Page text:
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Howard Lincoln of White Mountain, Alaska, doesn’t always hear it when people knock on his door. He’s 82 and he still has a little shrapnel in his jaw from a mortar shell that nearly killed him in the Korean War 60 years ago.
“We heard it whistling, but I was the third one in line running toward the bunker,” he recalls.
Wounds to his face, arm and hip laid him up in a Tokyo hospital for quite a while. But he recovered, came home to Alaska in 1955 and says he never applied for Veterans Administration (now the Department of Veterans Affairs) benefits.
The nearest VA hospital was hundreds of miles — and at least two plane rides — away. White Mountain, along the Fish River, is still pretty remote. It’s a day’s journey by snowmobile or dog sled to Nome or a short flight if the weather allows. But the distance to health care just got a lot shorter — virtually.
“Travel is a big burden on a veteran who may be older, not feeling well,” says Susan Yeager, who directs the VA health care system for the state, “and just the sheer expense of travel. That can be a barrier to care, and that’s part of what telemedecine is about.”
“Telemedicine” happens over a secure computer connection between the big VA hospital in Anchorage and hundreds of small clinics across Alaska. Each clinic has a cart — picture your old desktop computer with retractable cables that connect it to everything in a doctor’s little black bag — a stethoscope, an otoscope to look in ears, high-resolution cameras and an ultrasound.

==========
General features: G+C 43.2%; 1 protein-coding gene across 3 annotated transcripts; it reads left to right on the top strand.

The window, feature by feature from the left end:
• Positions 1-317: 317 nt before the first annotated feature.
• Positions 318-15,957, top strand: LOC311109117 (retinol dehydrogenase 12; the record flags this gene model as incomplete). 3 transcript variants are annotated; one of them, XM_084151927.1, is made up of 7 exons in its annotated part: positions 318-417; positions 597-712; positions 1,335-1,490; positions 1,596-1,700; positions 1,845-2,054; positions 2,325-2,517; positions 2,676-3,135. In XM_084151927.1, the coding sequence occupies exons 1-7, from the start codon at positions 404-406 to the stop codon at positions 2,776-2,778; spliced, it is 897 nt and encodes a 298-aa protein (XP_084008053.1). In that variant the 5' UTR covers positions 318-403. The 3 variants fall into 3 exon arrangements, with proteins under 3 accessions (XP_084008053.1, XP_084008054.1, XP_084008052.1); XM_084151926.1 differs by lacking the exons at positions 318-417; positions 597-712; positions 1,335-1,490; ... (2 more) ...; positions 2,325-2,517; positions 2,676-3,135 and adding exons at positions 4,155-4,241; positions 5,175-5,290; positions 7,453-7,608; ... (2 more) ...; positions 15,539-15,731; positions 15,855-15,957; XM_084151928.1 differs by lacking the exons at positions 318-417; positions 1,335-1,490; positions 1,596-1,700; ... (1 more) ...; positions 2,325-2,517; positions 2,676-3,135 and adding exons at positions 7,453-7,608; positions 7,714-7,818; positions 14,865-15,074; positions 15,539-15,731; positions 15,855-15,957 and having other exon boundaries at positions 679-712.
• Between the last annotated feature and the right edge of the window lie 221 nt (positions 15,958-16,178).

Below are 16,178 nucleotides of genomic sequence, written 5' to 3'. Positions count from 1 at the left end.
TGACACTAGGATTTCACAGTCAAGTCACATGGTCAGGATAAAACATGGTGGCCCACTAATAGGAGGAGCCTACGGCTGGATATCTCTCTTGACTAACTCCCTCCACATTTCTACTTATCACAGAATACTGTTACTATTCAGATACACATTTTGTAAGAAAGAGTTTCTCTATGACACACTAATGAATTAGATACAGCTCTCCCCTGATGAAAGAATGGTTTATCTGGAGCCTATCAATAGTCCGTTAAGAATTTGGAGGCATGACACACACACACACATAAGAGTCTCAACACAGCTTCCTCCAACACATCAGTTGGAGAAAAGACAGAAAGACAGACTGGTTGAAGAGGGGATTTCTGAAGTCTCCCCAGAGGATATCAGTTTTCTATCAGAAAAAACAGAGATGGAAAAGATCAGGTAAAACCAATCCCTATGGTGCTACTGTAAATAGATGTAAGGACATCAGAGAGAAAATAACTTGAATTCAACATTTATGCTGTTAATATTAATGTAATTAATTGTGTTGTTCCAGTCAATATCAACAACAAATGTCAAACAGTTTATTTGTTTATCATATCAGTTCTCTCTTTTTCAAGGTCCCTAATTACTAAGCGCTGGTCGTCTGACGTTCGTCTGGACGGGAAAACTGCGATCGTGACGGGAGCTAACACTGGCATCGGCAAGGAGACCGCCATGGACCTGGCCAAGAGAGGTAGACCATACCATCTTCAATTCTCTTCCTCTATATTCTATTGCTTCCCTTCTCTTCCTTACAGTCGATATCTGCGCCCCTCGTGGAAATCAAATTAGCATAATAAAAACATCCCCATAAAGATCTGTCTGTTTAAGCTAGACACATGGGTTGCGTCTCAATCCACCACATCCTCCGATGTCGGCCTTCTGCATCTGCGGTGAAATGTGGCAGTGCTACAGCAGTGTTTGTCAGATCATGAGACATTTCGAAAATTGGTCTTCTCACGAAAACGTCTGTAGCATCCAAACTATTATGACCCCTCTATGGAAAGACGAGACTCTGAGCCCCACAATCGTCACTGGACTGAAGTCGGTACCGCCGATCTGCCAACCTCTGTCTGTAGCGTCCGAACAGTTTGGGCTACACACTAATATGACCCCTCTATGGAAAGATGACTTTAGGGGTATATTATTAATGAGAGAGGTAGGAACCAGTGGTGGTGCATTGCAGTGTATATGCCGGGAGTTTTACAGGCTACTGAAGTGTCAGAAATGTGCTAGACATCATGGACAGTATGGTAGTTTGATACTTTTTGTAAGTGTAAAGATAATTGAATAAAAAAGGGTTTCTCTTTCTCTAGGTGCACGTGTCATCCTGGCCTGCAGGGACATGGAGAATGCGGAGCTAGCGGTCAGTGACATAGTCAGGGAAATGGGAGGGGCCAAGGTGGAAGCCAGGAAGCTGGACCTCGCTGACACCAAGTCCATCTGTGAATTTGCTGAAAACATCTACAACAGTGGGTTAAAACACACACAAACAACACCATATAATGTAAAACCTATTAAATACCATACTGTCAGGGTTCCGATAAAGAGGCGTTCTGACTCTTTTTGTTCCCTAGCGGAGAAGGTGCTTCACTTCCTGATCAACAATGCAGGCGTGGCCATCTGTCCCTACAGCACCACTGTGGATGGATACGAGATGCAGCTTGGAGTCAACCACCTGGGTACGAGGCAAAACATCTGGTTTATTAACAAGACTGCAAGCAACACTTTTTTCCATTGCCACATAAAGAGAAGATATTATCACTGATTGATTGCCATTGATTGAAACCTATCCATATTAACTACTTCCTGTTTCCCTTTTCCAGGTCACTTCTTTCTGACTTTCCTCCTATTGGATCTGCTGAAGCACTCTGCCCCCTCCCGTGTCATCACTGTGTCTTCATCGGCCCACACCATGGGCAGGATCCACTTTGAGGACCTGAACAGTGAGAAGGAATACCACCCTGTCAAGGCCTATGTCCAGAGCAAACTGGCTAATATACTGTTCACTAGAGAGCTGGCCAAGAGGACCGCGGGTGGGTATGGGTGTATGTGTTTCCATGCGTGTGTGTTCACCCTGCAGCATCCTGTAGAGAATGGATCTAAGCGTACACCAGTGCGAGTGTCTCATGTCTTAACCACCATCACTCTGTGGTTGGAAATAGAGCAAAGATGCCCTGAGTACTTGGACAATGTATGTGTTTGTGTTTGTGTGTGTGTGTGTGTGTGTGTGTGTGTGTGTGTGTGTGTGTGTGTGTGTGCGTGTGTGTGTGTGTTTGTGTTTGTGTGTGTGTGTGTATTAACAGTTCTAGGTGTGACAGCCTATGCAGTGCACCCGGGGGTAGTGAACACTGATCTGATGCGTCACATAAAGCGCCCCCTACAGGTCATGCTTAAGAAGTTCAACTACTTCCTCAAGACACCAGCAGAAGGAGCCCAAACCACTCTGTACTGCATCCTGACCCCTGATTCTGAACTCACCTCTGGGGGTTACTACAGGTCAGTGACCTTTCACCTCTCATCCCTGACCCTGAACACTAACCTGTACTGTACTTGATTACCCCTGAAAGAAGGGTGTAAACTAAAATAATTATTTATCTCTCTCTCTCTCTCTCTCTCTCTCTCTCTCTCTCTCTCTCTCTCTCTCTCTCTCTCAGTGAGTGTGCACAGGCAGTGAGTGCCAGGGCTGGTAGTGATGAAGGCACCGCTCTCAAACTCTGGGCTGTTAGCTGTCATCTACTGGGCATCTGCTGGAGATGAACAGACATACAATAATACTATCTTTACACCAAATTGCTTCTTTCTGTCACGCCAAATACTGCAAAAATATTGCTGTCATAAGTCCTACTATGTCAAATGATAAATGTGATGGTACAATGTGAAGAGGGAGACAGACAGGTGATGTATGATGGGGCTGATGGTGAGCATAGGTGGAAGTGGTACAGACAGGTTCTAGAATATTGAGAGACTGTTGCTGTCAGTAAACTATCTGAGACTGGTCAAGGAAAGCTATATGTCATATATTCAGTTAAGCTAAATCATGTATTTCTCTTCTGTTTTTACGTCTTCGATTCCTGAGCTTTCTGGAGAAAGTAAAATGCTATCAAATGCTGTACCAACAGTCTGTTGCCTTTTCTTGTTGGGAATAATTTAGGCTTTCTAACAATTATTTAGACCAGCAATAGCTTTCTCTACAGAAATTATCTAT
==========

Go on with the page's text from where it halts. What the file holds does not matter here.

Saving Time, Money And Travel
Brian Laufer, chief health officer at the Anchorage VA hospital, recalls a recent case where he showed a patient’s skin lesion to the head of dermatology at the VA in Seattle, a thousand miles away.
It could have taken weeks and maybe a plane ride to get a specialist to look at the lesion in person. Instead the specialist asked — over the video link — for an immediate biopsy.
“Turned out to be a melanoma. Within three weeks it was fully excised and had surgery here and had a cure because the melanoma was caught very early,” said Laufer.
Quick action like that can save lives — and lots of money on travel. The VA estimates it has saved more than 800,000 miles of travel that patients didn’t have to make since the program was set up.
Vets with post-traumatic stress disorder can sit in group therapy by video. Therapists say that can be more discreet for veterans in tiny towns where everyone knows everybody’s business.
Last year the VA made the distance to get care even shorter by joining with the Indian Health Service, which already has hundreds of clinics around rural Alaska and six other states. Vets, whether they are Native Americans or not, can now use the Native clinic system and the VA will pay for it.
That means vets like Howard Lincoln in White Mountain can get care near home. For Lincoln, it’s just a short walk to the village clinic, or a snowmobile ride when the snow is too deep.
Aging Veterans From Vietnam And Korea
Vets from the Korean and Vietnam eras make up the large majority of those seeking care these days, as they reach an age where health complaints are common. Lincoln’s sister Willa Ashenfleter helped him get signed up with the VA — and not a moment too soon. Lincoln had two minor strokes last year. Now he’s monitoring his health more closely.
“There’s a machine by his table that he takes his blood pressure around 8:30 every morning,” says Ashenfelter, adding that the information can be beamed directly to the VA.
At 82, he’s still fiercely independent, Ashenfleter says. Her brother worked hard to recover and stay active even after his strokes, she adds.
“Couple times he’s been on his roof … working on his stovepipe … and when we tell him he shouldn’t be up there, he isn’t happy,” she says.
Howard Lincoln was back up on his roof last winter. His sister says he doesn’t like people telling him where he should or shouldn’t go.
Copyright 2013 NPR. To see more, visit http://www.npr.org/.